Recently I had a lunch conversation with a smart man, a very dear and very elderly friend. He lamented that as a life-long Republican he fears for the future of the nation because "in my day both parties understood who the common enemy was...the John Birch Society." He and I have a lot in common, even though I'm a proud Liberal. I have frequently pointed out that Barry Goldwater and William F Buckley would be sad for the state of their Conservative Movement. It's been taken over by the John Birch Society...an organization they and several dozen other Conservatives publicly condemned in 1965. Sadly, what Fred Koch couldn't accomplish in the 1960s his sons (and their combined fortune larger than that of any single person on Earth) are on the verge of accomplishing.
When candidates run on the Libertarian Party ticket, and voters know their platform, they are soundly rejected. So the Kochs have figured a way to get around that. They claim they are not Libertarians — when they clearly are — and, instead, use their power and wealth to elect conservative Republicans who embrace much of the Libertarian agenda.
In 1980, David Koch ran as a vice presidential candidate on the Libertarian Party ticket. His party only got a smattering of votes. At the time, Koch reportedly advocated the abolition of Social Security, Medicare, the FBI, CIA and public schools. That was just a part of his radical platform.
Today, many of his views have become mainstream within the Republican Party. There are calls for the privatization of Social Security and Medicare, to mistrust the intelligence agencies, and to foster home schooling and private schools over public schools. What once were considered wacko ideas are now part of regular political discourse.
Six years before David Koch’s campaign, Charles Koch co-founded the think tank, the Cato Institute, now one of the most influential think tanks in America and funded largely by the Koch brothers. When Cato speaks, many people listen.
What the Cato Institute has always stood for: Libertarianism.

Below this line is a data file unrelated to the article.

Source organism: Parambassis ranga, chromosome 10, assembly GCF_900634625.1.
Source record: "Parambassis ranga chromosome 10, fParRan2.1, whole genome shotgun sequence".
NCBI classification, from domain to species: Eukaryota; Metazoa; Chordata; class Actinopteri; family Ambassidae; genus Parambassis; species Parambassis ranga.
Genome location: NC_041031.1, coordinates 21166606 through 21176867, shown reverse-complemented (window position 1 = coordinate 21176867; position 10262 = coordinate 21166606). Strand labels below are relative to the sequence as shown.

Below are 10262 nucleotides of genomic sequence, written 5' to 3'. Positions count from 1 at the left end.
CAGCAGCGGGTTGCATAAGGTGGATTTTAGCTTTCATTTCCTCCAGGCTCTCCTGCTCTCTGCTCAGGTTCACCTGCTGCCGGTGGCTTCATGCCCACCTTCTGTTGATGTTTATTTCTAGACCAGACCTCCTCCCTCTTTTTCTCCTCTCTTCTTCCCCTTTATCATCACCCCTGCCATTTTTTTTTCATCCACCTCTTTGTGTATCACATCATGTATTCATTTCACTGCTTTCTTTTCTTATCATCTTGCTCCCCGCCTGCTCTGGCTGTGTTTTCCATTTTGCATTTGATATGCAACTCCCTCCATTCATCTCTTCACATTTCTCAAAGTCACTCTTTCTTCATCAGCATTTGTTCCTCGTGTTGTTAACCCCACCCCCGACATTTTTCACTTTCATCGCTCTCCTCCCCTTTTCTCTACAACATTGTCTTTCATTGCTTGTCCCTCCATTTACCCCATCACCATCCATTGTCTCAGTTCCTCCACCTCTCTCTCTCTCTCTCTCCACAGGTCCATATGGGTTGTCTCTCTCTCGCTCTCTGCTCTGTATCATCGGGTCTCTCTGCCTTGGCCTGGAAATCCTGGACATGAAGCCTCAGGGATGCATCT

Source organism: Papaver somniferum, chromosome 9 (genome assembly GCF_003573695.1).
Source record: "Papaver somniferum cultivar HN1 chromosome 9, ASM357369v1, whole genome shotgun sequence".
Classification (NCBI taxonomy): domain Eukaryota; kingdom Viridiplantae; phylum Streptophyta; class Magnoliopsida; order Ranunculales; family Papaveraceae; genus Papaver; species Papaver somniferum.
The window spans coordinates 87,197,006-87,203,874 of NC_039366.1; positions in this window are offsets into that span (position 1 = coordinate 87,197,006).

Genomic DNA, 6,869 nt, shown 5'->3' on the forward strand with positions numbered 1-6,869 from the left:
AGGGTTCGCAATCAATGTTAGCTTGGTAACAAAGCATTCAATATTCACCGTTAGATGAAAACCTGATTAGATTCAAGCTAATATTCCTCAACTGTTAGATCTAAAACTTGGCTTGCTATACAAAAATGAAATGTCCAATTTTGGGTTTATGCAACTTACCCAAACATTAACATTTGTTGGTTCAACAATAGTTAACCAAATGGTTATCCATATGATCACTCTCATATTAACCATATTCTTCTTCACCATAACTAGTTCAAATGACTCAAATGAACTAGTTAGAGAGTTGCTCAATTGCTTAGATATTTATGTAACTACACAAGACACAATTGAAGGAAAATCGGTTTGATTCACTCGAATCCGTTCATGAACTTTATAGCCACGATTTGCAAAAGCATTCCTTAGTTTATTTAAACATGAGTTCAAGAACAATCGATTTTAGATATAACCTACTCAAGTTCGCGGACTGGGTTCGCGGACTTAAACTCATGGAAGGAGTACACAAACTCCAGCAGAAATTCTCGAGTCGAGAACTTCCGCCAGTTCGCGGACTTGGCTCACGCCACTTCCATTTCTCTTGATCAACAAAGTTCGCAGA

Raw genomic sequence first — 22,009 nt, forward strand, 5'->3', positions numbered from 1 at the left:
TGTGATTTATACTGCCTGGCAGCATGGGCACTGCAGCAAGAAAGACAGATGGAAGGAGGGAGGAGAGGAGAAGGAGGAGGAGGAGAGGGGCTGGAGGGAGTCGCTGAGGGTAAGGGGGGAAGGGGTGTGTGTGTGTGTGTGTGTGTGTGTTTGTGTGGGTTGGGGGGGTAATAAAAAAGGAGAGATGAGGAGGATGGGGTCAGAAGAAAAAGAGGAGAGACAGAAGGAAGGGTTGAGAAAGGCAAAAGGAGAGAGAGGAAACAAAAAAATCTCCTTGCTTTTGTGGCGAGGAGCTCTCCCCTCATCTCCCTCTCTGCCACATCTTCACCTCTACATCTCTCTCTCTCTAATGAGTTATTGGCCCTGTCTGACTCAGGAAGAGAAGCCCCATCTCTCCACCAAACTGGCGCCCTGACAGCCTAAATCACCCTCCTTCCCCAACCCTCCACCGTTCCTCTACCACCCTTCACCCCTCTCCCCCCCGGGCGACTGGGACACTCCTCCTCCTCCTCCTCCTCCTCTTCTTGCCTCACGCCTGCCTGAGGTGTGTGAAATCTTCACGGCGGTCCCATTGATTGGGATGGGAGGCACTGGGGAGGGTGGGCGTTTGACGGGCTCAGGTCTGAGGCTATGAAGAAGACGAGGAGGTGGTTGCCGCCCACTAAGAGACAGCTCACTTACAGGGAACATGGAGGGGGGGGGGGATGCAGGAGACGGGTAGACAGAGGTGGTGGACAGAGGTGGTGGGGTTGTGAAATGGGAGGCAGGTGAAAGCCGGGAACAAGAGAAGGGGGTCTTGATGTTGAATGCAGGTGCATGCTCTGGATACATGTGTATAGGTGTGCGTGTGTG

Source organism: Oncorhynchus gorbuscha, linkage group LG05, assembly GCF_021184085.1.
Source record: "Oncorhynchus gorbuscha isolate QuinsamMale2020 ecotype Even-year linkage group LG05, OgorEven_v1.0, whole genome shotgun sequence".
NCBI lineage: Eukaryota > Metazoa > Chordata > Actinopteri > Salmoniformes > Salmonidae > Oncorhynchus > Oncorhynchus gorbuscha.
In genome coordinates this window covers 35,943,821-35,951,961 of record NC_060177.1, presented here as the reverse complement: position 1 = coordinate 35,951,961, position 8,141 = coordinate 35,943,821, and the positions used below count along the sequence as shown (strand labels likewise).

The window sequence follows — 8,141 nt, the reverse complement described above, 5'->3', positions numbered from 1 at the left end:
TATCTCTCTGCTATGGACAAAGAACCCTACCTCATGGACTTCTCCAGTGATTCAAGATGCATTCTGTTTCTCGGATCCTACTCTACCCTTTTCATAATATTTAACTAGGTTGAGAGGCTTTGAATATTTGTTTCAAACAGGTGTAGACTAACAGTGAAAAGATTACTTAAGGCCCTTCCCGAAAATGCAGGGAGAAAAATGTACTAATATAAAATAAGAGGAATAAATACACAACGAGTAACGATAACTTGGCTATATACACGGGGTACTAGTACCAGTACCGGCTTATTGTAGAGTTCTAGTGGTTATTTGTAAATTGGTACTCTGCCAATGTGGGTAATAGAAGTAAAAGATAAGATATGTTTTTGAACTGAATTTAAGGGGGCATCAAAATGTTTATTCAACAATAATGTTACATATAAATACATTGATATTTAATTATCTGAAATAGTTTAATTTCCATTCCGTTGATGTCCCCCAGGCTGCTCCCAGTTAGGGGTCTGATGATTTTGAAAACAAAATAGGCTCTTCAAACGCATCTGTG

Libertarianism is defined as a philosophy where “Liberty is the highest political end. There is a primacy of individual liberty and political freedom and skepticism of government authority.”
In a recent op-ed piece in the Wall Street Journal, Charles Koch wrote, “Those in power fail to see that more government means less liberty, and liberty is the essence of what it means to be American. Love of liberty is the American ideal.”
U.S. Sen. Rand Paul, a freshman Republican from Kentucky, whose agenda is very Libertarian, may be running for president in 2016.
He wrote his own op-ed piece in The Wall Street Journal, which must have been music to the Kochs’ ears.
He called for severe cuts — as much as half — in the Departments of Agriculture, Commerce, Transportation, Energy and Housing, Health and Human Services, Homeland Security, and would eliminate the Department of Education. He also has called for reductions in international aid, as well as cuts in defense — Libertarian policies tend to be isolationist.
Rand Paul just won the Conservative Political Action Conference’s presidential preference poll.
Conservatives want much less government and far fewer regulations. The Kochs want virtually no government and no regulations. But the Kochs are willing to compromise for now, accepting positions like Paul’s, which may not go far enough for them but are a good start.
Based on their widespread giving, it appears the Kochs would like to control a majority in every state legislature, in Congress and ultimately the president.
They could never accomplish that openly as Libertarians. They would be considered oddball fringe players. But by taking over the Republican Party, little by little, they can accomplish what they wanted in the first place, with the respectability in their guise as Republicans.